Many horsemen get no closer to the Kentucky Derby, the sport's holy grail, than the TV set on which they watch the race. For a great many it's a closed shop amid daily hopes of staying financially solvent and lucking into the proverbial big horse.
Ten trainers account for the 11 horses in Saturday's 87th Arkansas Derby at Oaklawn. Upon Holl Image winning the $5,000 inaugural in 1936, the Derby has become the track's richest race, besides its most important in determining a Derby winner on the first Saturday in May at Louisville's Churchill Downs. Cyberknife, in his first race over the track, collected $750,000 from the $1.25 million purse for beating eight fellow 3-year-olds last April 2, the filly Secret Oath included.
Six Arkansas Derby starters have taken the Kentucky Derby next time out, three after winning at Oaklawn: Sunny's Halo in 1983, Smarty Jones in 2004 and future Triple Crown winner American Pharoah in 2015. Grindstone (1996) and Super Saver (2010) improved off Oaklawn seconds and Country Grammer, through disqualification in 2019, after running third in Hot Springs.
The 2023 Oaklawn cast includes horses destined to become better known, others to fade from memory. Just regarding trainers, the field includes a broad range of those with Kentucky Derby experience in all directions.
Wayne Lukas has won the Churchill Downs classic four times, first in 1988 with the filly Winning Colors and including Thunder Gulch in 1995; Grindstone; and Charismatic in 1999. He passed on the Derby last year, sending out Oaklawn star Secret Oath to win the Kentucky Oaks and having a Derby substitute scratched on the eve of the race.
At 87, enjoying a stellar Oaklawn season, Lukas is back with Bourbon Bash, a second-out Saratoga maiden winner who twice ran in Grade 1 stakes as a juvenile and is an early 20-1 risk from the rail on Saturday. Despite its 1-for-9 record, Lukas wants only a fairer shot than he thinks the City of Light colt received in the Grade 2 Rebel Feb. 25 at Oaklawn, rallying for fifth and 10 KD qualifying points despite roughed on the first turn. A late friend of Lukas and former Churchill Downs official said admiringly of the former basketball coach and quarter-horse trainer, "If he thinks it deserves one, Wayne will always give a horse a second chance."
Trainers Brad Cox and Bill Mott may be typed among those with Derby success but are also tending to unfinished business.
Each has won the race through disqualification, Cox with Mandaloun in 2021 after lead horse Medina Spirit failed a drug test and Bill Mott with Country Grammer after the first race-day DQ of a winner (Maximum Security) in its history.
Winning the Derby without properly celebrating the field is enough to irk both trainers, though Mott is in the National Museum of Racing and Hall of Fame and Cox, at 43, is on his way. The Derby is especially transfixing to Cox, a Louisville native who has won the Kentucky Oaks and Clark Stakes, two other races run at Churchill Downs since 1875.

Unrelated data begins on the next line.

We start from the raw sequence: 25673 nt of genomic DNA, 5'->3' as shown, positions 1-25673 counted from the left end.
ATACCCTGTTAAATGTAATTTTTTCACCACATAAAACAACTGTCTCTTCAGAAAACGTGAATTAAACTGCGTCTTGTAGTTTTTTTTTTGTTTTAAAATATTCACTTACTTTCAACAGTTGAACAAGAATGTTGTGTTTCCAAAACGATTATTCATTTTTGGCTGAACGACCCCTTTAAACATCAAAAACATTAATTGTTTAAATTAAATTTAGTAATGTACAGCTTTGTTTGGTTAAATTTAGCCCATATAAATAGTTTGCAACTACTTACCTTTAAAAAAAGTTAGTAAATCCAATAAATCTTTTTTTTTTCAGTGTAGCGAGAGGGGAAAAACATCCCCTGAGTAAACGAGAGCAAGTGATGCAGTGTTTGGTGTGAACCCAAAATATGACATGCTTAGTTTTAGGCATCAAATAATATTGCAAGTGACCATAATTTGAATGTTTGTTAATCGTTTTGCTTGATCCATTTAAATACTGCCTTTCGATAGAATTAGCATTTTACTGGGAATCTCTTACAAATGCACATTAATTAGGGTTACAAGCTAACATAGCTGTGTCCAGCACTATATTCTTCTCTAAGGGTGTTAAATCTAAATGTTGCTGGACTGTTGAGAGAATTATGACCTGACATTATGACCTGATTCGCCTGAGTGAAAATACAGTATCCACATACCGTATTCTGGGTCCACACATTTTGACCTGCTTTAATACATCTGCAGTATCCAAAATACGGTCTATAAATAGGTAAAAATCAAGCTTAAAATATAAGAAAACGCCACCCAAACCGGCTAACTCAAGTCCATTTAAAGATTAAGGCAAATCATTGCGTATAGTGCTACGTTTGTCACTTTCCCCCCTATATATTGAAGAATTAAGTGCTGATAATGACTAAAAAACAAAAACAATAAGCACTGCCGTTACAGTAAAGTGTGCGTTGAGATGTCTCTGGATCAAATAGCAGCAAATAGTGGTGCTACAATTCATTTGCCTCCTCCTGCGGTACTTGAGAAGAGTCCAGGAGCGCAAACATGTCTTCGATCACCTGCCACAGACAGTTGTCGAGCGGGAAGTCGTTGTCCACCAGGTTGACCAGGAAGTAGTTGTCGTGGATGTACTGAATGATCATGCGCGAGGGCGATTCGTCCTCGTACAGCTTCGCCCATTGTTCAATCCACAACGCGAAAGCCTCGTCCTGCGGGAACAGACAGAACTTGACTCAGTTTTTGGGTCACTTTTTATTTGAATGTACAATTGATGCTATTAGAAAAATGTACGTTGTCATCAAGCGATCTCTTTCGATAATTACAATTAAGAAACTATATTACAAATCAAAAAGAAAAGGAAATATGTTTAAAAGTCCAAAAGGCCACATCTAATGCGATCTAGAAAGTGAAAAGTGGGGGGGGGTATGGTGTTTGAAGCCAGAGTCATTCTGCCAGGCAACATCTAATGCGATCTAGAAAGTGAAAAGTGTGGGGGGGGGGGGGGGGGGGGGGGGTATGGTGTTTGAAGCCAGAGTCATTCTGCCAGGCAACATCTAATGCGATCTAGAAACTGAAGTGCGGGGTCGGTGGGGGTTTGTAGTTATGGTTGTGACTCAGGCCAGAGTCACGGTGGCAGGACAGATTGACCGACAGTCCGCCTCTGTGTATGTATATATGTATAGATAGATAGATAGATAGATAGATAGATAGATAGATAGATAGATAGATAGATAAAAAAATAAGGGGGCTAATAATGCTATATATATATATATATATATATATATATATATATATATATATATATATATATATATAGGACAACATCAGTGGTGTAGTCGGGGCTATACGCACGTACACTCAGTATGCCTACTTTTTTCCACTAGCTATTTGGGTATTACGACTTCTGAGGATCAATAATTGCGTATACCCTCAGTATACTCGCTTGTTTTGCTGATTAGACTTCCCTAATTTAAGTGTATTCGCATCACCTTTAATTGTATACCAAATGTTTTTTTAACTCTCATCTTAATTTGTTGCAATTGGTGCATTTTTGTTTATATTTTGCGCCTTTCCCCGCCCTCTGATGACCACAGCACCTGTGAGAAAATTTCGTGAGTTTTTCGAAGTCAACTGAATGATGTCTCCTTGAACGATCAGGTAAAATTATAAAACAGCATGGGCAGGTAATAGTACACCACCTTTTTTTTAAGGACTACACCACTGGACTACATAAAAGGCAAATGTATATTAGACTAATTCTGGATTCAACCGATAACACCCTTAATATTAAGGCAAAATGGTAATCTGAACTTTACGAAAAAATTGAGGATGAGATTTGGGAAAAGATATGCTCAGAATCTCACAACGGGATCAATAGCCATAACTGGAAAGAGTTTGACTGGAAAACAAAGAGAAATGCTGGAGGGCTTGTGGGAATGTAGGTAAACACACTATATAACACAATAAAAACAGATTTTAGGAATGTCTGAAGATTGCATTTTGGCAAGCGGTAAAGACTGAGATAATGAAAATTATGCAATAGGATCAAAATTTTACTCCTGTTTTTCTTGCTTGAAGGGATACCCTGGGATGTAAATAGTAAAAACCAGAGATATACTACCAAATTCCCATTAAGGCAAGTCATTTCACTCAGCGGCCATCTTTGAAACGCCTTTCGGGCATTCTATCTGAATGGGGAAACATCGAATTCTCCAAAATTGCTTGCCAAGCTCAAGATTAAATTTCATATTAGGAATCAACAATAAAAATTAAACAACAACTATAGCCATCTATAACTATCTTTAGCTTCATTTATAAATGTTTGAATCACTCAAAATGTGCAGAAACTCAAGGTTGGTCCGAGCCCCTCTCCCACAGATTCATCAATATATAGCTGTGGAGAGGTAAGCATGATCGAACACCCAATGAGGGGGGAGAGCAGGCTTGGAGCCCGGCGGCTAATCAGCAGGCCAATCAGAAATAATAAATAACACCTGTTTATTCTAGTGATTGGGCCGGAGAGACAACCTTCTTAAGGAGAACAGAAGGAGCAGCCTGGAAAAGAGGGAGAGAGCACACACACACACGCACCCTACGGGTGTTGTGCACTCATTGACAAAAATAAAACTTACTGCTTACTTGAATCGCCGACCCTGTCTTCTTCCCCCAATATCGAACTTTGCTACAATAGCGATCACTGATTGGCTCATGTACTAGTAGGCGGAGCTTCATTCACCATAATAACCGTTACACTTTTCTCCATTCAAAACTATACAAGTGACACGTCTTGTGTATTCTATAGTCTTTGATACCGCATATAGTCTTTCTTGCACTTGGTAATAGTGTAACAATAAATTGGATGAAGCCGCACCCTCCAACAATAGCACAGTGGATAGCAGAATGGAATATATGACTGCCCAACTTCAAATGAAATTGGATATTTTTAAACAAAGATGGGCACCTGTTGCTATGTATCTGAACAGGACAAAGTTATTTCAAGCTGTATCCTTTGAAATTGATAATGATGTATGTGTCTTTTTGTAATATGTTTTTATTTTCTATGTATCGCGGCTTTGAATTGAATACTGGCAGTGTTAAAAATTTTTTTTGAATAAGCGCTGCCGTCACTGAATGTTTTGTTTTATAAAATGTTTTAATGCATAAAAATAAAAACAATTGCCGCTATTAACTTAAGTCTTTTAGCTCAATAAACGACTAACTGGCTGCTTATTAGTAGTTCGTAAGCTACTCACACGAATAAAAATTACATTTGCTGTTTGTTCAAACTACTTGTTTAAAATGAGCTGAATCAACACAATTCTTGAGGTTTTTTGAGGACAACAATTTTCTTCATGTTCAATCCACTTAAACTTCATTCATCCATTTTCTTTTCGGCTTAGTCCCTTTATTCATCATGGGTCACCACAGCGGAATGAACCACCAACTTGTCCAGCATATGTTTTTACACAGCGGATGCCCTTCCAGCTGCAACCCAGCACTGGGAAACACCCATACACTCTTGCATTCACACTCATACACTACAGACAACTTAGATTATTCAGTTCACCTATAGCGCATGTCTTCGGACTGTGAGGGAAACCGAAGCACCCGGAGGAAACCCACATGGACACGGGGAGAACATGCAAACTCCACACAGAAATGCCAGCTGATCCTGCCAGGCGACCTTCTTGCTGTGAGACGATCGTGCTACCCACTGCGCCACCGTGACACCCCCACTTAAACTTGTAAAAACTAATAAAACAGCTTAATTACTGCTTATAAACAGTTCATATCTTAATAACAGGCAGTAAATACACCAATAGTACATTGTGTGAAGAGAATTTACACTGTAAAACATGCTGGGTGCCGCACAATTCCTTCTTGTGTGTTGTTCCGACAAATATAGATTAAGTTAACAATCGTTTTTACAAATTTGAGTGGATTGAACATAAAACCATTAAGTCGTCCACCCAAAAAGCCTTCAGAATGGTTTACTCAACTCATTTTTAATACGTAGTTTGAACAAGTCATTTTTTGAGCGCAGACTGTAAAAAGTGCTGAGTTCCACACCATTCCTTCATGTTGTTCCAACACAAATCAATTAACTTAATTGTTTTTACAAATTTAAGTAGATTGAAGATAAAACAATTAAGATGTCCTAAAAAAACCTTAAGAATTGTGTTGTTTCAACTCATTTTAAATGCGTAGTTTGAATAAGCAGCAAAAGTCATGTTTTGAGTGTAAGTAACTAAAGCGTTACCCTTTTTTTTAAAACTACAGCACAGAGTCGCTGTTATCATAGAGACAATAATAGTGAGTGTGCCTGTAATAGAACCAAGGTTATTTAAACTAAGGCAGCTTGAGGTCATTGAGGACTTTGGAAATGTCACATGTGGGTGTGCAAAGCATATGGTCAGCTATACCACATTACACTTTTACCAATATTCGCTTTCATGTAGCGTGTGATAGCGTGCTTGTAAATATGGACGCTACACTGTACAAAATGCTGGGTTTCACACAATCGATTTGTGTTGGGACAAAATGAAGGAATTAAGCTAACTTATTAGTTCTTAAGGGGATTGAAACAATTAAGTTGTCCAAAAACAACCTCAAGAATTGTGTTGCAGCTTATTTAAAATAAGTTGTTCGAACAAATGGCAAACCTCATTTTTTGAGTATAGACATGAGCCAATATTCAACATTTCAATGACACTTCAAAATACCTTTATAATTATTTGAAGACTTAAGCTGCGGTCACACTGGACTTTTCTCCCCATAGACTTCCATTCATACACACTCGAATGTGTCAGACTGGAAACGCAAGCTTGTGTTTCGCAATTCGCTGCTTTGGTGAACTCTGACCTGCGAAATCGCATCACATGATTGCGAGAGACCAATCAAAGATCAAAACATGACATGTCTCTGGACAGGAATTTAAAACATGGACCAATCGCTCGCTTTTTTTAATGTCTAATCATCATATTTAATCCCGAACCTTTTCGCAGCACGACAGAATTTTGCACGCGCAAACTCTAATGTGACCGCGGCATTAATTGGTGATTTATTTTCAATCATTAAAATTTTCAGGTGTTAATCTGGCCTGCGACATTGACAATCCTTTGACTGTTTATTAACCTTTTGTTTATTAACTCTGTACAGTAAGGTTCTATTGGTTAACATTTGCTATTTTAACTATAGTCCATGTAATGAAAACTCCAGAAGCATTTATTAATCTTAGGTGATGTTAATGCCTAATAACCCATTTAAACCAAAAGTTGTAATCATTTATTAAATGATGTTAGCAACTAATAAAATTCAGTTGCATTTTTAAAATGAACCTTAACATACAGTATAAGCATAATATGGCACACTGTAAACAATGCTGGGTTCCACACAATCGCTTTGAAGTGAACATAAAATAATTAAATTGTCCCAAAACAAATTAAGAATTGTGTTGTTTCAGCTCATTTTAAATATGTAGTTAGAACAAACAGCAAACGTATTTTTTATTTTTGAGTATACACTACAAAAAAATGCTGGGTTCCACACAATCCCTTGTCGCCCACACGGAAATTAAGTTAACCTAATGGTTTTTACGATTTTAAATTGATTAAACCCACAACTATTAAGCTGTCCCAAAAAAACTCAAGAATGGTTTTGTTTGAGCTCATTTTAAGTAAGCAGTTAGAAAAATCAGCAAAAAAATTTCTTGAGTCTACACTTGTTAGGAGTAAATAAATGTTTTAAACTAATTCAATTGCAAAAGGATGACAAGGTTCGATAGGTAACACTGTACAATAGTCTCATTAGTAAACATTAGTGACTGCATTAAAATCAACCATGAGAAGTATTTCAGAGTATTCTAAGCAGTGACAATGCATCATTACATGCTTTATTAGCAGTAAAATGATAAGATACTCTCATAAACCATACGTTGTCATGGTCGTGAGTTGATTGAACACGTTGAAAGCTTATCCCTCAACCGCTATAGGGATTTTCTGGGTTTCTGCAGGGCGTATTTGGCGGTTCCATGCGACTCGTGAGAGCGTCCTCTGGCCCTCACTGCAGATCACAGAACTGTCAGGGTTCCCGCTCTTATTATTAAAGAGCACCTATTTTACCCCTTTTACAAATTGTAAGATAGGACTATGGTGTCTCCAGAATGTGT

Cox has a number of contenders with sufficient Derby qualifying points, Oaklawn hopeful Angel of Empire included. Sire Classic Empire, trained by Mark Casse, won the 2017 Arkansas Derby and the previous year's juvenile championship. Angel of Empire showed promise when second to a stablemate in the Smarty Jones at Oaklawn on Jan. 1, then turned in the Grade 2 Risen Star in New Orleans. Angel of Empire can make Cox the first trainer to win the Oaklawn race in consecutive years with different horses since Todd Pletcher with Overanalyze in 2013 and Danza in 2014.
Mott is back at Oaklawn with what is becoming a sentimental favorite locally. Rocket Can, a Grade 2 winner in Florida, goes here instead of the Florida Derby after a setback in training to stablemate Victory Formation. Both horses owned by North Little Rock automobile dealer Frank Fletcher, Cox winning the Smarty Jones with Victory Formation. Fletcher, long an Oaklawn patron and of racing in general, is his own press agent, which should be reflected on the toteboard.
Another Derby angle, one especially nettlesome to the Hall of Fame trainer, is Steve Asmussen's 0-for-24 Kentucky Derby record. That would stand out less if the Texan were not the career leader in races won by a trainer, reaching 10,000 Feb. 20 at Oaklawn. He seeks his fifth Arkansas Derby with two horses, notably late-running Red Route One, second in both the Grade 3 Southwest and Grade 2 Rebel over the track. Asmussen, 57, is two years removed from winning the AD with Super Stock, co-owned by his father and ridden to a stakes victory at Lone Star Park by a son, both named Keith.
Bob Baffert's 2020 AD sweep was restored the following spring after Charlatan's drug-related infraction, as cited by track stewards, was overturned by the Arkansas Racing Commission after a two-day hearing at Oaklawn. Nadal also won that race when split into two divisions -- with another Baffert 3-year-old, Acceptable, winning the Kentucky Derby and named Horse of the Year.
With Baffert barred from Churchill Downs a second year over the Medina Spirit flap, the California-based trainer is dispersing some Derby hopefuls to other trainers so they may qualify for the May 6 race. One such horse is Arkansas Derby morning-line favorite Reincarnate, running in Tim Yakteen's name and with Hall of Fame rider John Velazquez aboard. The colt placed third in a roughly run Rebel, whose winner, longshot Confidence Game, is sitting this one out.
The Rebel winner's trainer, Keith Desormeaux, is represented by Kolomio, one of three new Triple Crown eligibles entered. Desormeaux has a TC victory (2018 Preakness with Exaggerator) but joins Ken McPeek, Chris Hartman, Robertino Diodoro and Ron Moquett as non-winners of the Arkansas and Kentucky classics. To quote the late Woody Stephens, they're here for the reason and not the season. Gardenias await the Oaklawn winner before everything comes up roses at Churchill Downs.